Harry Bertoia began to lose his voice in the early 1970s. One reason was the years of breathing hazardous welding fumes. Another, Val says, was the disappointment of a personal conflict with some long-time employees. The mixture caused him to lose the ability to speak but propelled him to create works that spoke for him. The artist died of cancer in 1978, the same year that he created the work that stands in front of the New Jersey State Museum.

Entranced by the sculptures that transcend their medium by moving and singing, Harry Bertoia produced concerts in the barn and made more than 360 magnetic tape recordings of the sculptures. While these performances can be heard at the Michener Museum exhibition, they are also available on the Bertoia Studio website (bertoiaharry.com/sonambient.html), on CDs available at the Michener Museum, and on Amazon.com. Performances by Val Bertoia can be viewed on YouTube.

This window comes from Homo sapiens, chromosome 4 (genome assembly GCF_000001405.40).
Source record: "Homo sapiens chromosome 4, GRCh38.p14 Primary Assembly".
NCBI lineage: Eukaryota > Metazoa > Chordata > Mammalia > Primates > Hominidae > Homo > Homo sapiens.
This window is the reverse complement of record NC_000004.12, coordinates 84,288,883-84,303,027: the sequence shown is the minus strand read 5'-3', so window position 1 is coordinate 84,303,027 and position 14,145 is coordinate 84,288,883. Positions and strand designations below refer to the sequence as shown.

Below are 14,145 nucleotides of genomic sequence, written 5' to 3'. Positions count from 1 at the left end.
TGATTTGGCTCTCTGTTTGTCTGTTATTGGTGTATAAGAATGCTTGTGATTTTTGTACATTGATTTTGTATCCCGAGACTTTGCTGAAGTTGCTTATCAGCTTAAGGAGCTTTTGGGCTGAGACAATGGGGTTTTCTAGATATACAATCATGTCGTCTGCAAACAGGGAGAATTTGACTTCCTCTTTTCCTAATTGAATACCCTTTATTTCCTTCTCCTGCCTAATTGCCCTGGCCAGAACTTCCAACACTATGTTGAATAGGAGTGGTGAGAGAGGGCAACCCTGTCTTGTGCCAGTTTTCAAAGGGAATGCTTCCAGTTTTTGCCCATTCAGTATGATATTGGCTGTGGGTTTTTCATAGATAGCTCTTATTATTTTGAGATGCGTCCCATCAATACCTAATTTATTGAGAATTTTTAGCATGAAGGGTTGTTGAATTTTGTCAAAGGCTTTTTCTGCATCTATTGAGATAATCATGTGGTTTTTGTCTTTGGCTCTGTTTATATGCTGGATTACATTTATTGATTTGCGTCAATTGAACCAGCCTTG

“He recorded, but did not compose,” says Val. “He played experimentally, a creative art, but designed his own notes. He drew lines to indicate sounds.” Then Val says (with both voice and hands), “One line would start here and move out here and then move here. That’s the only indication of these kinds of sounds.”

Moving to one of the sculptures, Val points to its floor base and says, “This part is attached to the earth. The rest is free, a spirit life. The whole thing was to free the human spirit.” He then adds, “In 1950s he made furniture to make the body comfortable. In the 1970s he made the spirit more comfortable, the physical to the spiritual.”

On the wall opposite the barn entrance is one of Harry Bertoia’s monoprints, larger than those seen in the Bertoia studio. It bears a visual pattern that resembles a reverberation and, in this place with the air still vibrating, seems an apt icon.